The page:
For some reason, I am missing two letters, one from April 28th and one from May 5th, so Dave’s arrival home hasn’t been covered in these posts. I do not know about his exact travels, but I do know that he was discharged on May 6th, the exact day that Danielle was born in Calais, France. Over the years, they have joked that they were both “released” on the same day.
Trumbull, Conn., May 12, 1946
How proud a grandfather I am today! I received Dan’s cable from Paris saying that my first granddaughter had arrived. I am glad it was a girl. I know you would have preferred the oldest to be a boy but I can think, as you can, of many good reasons why it is an advantage for the first to be a girl.
We Americans have some queer customs. One is to have various “Days” for various occasions. Today is “Mother’s Day”. And how appropriate it is in view of the news that has been received from France.
I hope everything went nicely for you, and that you had a comparatively easy time, if the word easy can ever be applied to such an event. Of course I am waiting eagerly to hear the details from Dan’s letter which he promised to write after sending his cable.
To make everything more enjoyable, on top of the news of baby’s arrival, and Dave’s return from Manila, I received your very welcome English letter. If you wanted to please me immensely, you have certainly succeeded, and I want to complement you on the letter. You need never be ashamed or hesitant about writing in English. Your meaning is perfectly clear and even if some of the sentences are more of French construction than English, it is far better than I could have done if I had tried to write you in French. I have an idea, however, you hesitated about sending it for quite a while after you had written it. You need not have done so, and now that the ice has been broken and the result is so good, you won’t need to hesitate a second time. It won’t be many months now, I hope, before you will not need to write because you will be right home here in your American home where we are all waiting for you to proudly show us the new Guion heir.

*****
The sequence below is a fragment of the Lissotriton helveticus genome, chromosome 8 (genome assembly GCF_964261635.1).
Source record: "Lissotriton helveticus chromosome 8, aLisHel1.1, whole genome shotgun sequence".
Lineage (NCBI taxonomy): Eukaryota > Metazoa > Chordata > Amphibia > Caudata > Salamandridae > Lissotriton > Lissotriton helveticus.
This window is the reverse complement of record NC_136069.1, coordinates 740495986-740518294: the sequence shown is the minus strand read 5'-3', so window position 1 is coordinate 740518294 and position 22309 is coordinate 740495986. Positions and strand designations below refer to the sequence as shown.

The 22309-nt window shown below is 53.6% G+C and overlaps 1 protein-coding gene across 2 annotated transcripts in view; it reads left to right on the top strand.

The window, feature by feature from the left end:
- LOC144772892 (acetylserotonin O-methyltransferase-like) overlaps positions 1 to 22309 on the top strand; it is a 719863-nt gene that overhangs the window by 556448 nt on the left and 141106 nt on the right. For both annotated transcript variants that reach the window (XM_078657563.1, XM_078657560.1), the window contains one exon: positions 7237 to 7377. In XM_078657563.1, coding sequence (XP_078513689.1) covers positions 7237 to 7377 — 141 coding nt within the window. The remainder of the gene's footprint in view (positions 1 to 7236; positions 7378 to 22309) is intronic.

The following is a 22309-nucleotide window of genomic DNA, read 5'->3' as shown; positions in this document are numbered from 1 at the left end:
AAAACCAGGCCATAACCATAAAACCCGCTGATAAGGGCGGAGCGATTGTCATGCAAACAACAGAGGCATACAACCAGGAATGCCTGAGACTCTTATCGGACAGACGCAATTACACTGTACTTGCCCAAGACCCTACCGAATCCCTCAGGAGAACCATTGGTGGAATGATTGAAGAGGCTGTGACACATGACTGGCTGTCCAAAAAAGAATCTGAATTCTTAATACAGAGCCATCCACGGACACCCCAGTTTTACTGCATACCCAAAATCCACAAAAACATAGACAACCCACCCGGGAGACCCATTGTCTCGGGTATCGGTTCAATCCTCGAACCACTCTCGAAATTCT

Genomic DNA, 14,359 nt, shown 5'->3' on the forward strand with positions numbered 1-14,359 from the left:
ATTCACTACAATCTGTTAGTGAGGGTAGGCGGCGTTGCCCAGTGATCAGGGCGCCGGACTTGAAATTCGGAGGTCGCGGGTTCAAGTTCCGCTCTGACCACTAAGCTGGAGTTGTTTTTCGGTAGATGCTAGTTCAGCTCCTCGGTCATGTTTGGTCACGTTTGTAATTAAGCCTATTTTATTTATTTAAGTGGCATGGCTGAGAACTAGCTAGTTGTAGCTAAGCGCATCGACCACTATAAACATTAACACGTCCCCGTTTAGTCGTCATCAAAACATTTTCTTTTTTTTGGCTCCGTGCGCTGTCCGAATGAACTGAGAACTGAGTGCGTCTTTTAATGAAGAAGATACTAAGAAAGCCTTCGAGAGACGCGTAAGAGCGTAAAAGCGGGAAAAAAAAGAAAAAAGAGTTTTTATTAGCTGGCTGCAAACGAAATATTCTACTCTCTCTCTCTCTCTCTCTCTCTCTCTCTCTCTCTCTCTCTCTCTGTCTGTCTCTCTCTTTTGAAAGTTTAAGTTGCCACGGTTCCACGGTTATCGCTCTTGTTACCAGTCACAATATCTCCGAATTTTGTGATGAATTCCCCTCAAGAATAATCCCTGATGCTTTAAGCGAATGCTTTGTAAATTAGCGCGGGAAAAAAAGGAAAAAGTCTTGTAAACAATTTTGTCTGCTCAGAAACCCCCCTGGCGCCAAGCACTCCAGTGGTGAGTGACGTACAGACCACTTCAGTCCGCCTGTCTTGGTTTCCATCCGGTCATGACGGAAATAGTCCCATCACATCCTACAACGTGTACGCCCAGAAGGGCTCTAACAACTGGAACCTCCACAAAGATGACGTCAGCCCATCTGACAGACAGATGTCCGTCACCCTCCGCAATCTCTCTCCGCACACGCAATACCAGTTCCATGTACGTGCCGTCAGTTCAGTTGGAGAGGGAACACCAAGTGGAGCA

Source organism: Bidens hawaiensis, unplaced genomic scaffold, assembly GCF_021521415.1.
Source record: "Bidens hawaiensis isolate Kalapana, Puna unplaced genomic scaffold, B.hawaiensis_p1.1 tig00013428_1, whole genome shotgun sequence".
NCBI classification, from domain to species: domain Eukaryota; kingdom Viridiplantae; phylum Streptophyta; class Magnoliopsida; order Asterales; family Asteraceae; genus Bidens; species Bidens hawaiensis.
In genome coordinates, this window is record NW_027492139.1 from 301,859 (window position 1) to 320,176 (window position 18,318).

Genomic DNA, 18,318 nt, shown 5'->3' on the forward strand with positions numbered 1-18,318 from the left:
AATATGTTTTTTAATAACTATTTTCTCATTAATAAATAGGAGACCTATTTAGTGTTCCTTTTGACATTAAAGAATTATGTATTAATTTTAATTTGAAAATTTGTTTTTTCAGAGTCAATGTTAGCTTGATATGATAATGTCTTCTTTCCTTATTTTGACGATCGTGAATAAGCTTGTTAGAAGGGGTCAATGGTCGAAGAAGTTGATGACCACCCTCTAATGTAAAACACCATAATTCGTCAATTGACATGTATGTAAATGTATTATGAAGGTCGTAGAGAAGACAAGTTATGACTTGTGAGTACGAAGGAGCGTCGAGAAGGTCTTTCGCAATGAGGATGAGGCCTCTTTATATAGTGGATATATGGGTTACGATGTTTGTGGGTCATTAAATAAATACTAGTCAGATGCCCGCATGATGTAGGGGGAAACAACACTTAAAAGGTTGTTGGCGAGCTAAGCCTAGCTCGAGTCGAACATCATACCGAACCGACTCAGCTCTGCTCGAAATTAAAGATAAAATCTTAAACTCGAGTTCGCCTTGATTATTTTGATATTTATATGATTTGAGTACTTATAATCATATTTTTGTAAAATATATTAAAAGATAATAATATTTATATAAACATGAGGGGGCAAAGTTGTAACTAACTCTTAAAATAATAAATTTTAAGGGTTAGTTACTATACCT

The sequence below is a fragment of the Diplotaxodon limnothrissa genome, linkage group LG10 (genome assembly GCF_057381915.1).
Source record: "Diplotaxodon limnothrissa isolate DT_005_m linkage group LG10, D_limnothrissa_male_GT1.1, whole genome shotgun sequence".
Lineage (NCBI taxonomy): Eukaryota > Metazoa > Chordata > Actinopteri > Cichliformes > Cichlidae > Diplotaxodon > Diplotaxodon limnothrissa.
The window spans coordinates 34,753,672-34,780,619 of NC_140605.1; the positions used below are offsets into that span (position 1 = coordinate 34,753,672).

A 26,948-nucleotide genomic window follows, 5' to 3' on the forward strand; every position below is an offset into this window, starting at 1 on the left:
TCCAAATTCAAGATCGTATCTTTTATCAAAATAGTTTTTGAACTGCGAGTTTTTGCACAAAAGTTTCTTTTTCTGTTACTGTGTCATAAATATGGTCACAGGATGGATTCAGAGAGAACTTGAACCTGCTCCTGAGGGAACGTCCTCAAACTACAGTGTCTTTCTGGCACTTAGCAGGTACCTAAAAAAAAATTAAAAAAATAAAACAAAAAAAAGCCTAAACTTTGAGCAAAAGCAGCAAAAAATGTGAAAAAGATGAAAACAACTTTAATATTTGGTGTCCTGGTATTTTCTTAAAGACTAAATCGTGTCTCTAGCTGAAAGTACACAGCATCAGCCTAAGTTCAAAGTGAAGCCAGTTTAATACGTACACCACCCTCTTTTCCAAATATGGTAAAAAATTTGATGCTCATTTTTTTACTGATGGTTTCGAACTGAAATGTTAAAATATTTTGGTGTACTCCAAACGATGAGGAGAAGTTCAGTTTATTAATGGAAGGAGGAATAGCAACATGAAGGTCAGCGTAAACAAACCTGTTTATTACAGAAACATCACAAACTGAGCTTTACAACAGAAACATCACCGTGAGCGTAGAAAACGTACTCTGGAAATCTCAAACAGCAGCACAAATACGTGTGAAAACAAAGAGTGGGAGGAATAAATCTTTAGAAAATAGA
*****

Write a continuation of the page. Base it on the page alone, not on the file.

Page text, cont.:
Everyone here likes the name you have chosen. I am so anxious to see and hold in my arms my little Danielle and it will be a proud day for all of us when you all arrive in Trumbull.
Marian and Lad will be well contented no matter which arrives — boy or girl will be equally welcome. She also is approaching that uncomfortable stage but her health remains good. She is dieting so as to keep her weight down to the proper level. Both she and Lad have fixed up their room very attractively in blue and Marian is busy preparing for the big event. Her folks in California held a “shower” for her a while ago and sent her some attractive baby things. Maybe they have “showers” in France, too. If not, ask Dan what they are when you see him. I do hope he was able to be on hand, and the fact he sent the cable from Paris makes me believe he might have been back from England in time for the arrival of his first child, as well as be on hand to share Mother’s joy over the firstborn.
All of us here send our love and congratulations and as I said before, we can hardly wait now for the time when you all will be with us in person. I suppose it will be about four months before Baby will be old enough to travel, but I am hoping that by September 11th, which is my birthday, I can have a real celebration. Now, little Mother, give little Danielle a loving Grandfather’s kiss and hurry home soon to
Tomorrow and Wednesday, two more letters from Grandpa, also written on May 12th, and Thursday and Friday will be devoted to a long letter and enclosures from Ced, dated May 17th.